Mental Health Monday–Life After Abuse

Cate Peace (writer and blogger) asks: I have a female character who has suffered from years of all types of abuse by a trusted female motherly archetype. What would be her response—physical and emotional—to men and women, especially a male her age when he expresses romantic interest in her?

Abuse (whatever form it takes) is a tough thing to go through. Children are especially vulnerable to it, particularly when their caregivers—the very people who are supposed to protect them—are the perpetrators.

A girl experiencing various types of abuse from a motherly figure would be very confused about the world, to say the very least. As a result, the girl would likely develop abnormal attachments to people and would approach relationships in a pathological way. This could range from being incredibly passive and accepting of anything her significant other does to being quite violent and provoking.

Children who suffer severe and prolonged abuse (most notably sexual abuse and neglect) could develop a fracturing of their primary identity allowing them to mentally separate themselves from the abuse as a means of self-preservation/protection. In some cases, a person can develop dozens of “alter” personalities that can “take over” and cause serious disruption in his or her life. Dissociative Identity Disorder (once called Multiple Personality Disorder) is an extremely rare disorder, but would be characterized by periods of “lost time” where the individual doesn’t remember periods of time (this is classically when the other alters have taken over). The sufferer could also experience depression, anxiety, mood swings, eating disorders, compulsions and rituals, substance use, sleep disturbance, suicidal ideations, several physical symptoms (headaches, etc), and even psychotic symptoms (hallucinations and delusions).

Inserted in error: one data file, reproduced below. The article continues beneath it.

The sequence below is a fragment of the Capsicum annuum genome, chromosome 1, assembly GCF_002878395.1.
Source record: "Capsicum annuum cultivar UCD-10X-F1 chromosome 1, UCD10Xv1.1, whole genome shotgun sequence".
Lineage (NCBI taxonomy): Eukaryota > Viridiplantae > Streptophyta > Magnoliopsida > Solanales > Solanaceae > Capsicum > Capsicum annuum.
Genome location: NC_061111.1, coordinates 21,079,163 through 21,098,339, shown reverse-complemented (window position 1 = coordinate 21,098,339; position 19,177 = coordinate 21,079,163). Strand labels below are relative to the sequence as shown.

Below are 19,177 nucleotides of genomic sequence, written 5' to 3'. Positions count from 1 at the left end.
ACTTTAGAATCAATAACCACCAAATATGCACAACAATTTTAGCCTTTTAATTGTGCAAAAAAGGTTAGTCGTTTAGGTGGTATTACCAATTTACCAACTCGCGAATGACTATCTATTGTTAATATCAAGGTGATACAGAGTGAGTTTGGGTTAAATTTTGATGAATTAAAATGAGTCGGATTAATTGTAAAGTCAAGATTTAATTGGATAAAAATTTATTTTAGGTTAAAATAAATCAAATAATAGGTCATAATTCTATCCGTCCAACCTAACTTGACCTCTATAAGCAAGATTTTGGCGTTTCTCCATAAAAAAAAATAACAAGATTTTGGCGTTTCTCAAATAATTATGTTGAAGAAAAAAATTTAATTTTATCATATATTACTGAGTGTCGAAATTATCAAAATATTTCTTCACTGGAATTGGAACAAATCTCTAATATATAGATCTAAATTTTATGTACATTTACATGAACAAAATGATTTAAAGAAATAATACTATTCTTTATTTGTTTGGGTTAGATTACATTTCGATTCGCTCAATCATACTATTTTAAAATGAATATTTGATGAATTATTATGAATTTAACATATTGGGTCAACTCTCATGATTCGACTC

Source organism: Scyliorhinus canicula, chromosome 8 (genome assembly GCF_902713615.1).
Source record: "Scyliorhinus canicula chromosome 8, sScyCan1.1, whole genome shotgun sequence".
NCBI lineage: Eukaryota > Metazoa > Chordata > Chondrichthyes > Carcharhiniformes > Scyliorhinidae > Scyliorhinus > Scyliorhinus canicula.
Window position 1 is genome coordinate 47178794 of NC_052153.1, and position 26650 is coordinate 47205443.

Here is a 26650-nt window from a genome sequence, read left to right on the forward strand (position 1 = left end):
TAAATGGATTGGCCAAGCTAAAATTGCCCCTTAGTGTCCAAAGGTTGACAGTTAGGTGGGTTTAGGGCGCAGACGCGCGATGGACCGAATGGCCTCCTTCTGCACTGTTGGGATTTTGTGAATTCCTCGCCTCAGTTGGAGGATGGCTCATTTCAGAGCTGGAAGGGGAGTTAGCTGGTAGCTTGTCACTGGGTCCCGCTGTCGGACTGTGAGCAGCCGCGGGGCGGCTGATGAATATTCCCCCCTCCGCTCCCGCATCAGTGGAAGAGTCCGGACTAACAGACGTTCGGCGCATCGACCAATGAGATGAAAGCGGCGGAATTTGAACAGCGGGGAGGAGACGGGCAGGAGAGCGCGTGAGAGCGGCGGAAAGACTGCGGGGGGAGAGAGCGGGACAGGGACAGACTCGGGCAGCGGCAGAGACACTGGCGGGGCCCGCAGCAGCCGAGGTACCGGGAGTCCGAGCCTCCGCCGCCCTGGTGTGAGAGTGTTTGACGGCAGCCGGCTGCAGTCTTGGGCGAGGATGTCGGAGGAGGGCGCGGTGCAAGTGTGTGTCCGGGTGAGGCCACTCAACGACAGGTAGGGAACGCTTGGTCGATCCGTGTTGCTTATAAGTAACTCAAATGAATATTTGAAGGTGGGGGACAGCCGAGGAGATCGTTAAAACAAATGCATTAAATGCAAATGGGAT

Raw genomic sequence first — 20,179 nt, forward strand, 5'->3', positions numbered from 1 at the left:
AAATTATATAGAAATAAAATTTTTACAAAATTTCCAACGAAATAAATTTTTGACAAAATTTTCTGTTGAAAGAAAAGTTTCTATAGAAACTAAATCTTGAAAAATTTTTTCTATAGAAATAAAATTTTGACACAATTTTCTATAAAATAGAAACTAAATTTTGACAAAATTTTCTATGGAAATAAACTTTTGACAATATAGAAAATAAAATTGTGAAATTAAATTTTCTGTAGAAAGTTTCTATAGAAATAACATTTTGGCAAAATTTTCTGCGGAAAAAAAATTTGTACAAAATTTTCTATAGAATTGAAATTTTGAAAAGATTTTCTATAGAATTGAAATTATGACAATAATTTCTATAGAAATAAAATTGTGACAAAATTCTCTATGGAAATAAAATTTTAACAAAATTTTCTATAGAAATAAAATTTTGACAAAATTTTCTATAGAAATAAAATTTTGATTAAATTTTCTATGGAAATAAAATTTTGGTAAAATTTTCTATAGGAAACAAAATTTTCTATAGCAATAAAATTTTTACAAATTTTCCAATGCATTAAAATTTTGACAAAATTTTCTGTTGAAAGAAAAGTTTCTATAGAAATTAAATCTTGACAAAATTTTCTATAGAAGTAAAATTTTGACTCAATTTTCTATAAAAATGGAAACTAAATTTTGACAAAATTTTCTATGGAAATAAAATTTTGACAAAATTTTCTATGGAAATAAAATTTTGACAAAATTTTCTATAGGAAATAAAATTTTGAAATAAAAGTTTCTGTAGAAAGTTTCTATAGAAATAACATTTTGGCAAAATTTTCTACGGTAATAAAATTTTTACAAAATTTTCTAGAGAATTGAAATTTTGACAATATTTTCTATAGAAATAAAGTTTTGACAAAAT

Another, more common, result of unhealthy attachments could be Borderline Personality Disorder. This is characterized by several features including, but not limited to: a pervasive and chronic pattern of unstable relationships, poor self-image, impulsivity, extreme efforts to avoid abandonment (whether real or imagined—abandonment is one of the most feared outcomes for someone who has this disorder), chronic feelings of emptiness, difficulty controlling anger, affective instability (meaning they go from fine to completely inconsolable in seconds and will little provocation), stress-induced and transient paranoia or dissociation, and recurrent suicidal ideations, gestures (cutting), and attempts.

To answer your question, your character could respond with any combination of the above examples. And her response to a male would be dependent on her own sexuality. For instance, does she prefer men or women? Has she slipped into promiscuity as a means to connect with other people? Is she severely puritanical and rigid around others?

Great question, Cate! I hope this helps.

For those of you who’d like to get to know Cate better, check out her blog here.

Don’t forget to check out Lydia’s post on Medical Monday!

Let me know if you have a question for Mental Health Monday! And, as always, the information contained in this blog series is for writing purposes only. It is NOT to be construed as medical treatment or advice.

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